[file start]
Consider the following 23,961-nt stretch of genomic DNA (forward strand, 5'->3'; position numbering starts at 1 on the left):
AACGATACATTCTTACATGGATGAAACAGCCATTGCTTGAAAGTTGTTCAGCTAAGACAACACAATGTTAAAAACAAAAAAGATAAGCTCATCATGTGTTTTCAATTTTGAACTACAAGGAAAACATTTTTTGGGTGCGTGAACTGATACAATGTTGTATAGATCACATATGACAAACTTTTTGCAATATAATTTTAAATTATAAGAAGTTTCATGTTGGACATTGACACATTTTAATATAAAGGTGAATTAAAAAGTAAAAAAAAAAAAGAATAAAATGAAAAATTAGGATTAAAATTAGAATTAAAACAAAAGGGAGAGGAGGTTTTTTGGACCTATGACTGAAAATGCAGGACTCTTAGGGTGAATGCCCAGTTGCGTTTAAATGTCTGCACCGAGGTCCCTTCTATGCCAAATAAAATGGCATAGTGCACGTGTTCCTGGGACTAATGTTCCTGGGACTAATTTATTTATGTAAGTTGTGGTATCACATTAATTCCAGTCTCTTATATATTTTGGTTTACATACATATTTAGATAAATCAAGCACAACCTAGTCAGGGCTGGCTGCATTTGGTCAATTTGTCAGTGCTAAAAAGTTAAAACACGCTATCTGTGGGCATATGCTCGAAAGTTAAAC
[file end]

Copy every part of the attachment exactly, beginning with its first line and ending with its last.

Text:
Consider the following 23,961-nt stretch of genomic DNA (forward strand, 5'->3'; position numbering starts at 1 on the left):
AACGATACATTCTTACATGGATGAAACAGCCATTGCTTGAAAGTTGTTCAGCTAAGACAACACAATGTTAAAAACAAAAAAGATAAGCTCATCATGTGTTTTCAATTTTGAACTACAAGGAAAACATTTTTTGGGTGCGTGAACTGATACAATGTTGTATAGATCACATATGACAAACTTTTTGCAATATAATTTTAAATTATAAGAAGTTTCATGTTGGACATTGACACATTTTAATATAAAGGTGAATTAAAAAGTAAAAAAAAAAAAGAATAAAATGAAAAATTAGGATTAAAATTAGAATTAAAACAAAAGGGAGAGGAGGTTTTTTGGACCTATGACTGAAAATGCAGGACTCTTAGGGTGAATGCCCAGTTGCGTTTAAATGTCTGCACCGAGGTCCCTTCTATGCCAAATAAAATGGCATAGTGCACGTGTTCCTGGGACTAATGTTCCTGGGACTAATTTATTTATGTAAGTTGTGGTATCACATTAATTCCAGTCTCTTATATATTTTGGTTTACATACATATTTAGATAAATCAAGCACAACCTAGTCAGGGCTGGCTGCATTTGGTCAATTTGTCAGTGCTAAAAAGTTAAAACACGCTATCTGTGGGCATATGCTCGAAAGTTAAAC